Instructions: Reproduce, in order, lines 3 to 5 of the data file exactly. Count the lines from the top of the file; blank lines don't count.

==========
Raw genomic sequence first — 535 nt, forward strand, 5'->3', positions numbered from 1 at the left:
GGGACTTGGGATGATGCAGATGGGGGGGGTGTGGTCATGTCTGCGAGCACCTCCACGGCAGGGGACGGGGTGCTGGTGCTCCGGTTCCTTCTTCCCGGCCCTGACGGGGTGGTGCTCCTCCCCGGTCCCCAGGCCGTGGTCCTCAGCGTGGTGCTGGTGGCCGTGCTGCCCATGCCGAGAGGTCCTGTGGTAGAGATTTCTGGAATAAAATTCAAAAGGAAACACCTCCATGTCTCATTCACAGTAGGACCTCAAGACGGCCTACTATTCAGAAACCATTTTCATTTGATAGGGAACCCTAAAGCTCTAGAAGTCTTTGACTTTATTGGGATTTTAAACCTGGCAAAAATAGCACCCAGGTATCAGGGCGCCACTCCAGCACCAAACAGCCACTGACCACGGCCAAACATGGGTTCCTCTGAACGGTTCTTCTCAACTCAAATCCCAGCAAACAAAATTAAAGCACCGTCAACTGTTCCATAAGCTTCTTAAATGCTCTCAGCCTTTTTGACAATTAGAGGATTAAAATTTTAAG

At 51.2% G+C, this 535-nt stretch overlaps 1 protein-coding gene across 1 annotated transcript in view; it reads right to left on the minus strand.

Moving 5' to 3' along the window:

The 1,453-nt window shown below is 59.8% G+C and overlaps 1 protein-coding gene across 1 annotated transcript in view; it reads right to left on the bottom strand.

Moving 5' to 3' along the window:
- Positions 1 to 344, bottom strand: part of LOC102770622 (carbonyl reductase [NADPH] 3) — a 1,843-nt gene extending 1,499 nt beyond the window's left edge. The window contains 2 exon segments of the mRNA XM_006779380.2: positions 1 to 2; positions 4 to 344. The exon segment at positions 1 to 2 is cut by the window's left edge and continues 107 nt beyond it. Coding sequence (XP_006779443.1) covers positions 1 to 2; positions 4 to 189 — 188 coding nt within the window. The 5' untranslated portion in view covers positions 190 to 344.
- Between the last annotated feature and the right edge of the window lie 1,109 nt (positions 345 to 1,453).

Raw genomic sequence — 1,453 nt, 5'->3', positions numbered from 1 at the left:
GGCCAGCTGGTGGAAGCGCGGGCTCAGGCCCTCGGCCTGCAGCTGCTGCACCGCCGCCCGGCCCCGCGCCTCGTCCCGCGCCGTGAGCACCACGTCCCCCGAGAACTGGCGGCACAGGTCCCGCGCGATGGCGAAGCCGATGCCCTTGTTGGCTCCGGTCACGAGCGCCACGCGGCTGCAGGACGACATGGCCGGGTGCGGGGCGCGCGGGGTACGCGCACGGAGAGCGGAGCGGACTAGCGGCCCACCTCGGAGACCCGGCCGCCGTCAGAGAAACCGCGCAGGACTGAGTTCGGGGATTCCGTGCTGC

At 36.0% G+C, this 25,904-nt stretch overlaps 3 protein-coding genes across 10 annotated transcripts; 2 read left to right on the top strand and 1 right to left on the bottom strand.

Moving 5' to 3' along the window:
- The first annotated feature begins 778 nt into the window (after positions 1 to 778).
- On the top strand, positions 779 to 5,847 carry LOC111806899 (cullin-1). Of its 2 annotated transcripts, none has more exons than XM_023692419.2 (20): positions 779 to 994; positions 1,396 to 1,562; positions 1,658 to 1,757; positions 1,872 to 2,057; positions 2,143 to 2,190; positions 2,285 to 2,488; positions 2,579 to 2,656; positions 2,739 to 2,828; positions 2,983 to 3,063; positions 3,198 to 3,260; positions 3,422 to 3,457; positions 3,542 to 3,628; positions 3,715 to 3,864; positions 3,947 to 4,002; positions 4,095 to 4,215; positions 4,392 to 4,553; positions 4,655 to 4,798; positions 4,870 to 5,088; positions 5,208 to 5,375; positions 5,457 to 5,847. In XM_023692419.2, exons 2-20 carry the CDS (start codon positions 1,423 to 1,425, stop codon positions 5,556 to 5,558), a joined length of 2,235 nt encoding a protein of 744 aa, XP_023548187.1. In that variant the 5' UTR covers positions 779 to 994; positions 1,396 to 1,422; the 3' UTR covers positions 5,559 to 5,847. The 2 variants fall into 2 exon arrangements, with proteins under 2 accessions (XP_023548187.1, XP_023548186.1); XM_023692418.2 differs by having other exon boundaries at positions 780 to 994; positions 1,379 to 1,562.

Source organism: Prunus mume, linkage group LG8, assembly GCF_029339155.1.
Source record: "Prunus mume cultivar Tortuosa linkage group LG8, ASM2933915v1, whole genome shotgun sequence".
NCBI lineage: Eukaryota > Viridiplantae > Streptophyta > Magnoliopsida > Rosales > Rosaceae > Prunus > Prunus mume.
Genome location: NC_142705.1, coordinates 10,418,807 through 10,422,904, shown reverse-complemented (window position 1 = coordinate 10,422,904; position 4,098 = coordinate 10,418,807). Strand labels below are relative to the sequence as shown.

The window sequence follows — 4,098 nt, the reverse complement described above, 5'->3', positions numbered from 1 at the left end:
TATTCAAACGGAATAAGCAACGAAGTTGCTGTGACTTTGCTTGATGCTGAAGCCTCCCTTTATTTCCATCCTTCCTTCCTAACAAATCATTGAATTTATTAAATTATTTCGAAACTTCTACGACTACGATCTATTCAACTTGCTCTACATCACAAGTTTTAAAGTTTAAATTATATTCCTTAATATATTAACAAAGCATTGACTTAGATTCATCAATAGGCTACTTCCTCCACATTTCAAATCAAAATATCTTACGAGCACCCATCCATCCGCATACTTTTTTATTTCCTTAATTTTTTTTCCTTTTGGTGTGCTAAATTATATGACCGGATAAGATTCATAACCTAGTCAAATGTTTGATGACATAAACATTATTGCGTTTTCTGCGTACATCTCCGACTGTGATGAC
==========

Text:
At 51.2% G+C, this 535-nt stretch overlaps 1 protein-coding gene across 1 annotated transcript in view; it reads right to left on the minus strand.

Moving 5' to 3' along the window:

The 1,453-nt window shown below is 59.8% G+C and overlaps 1 protein-coding gene across 1 annotated transcript in view; it reads right to left on the bottom strand.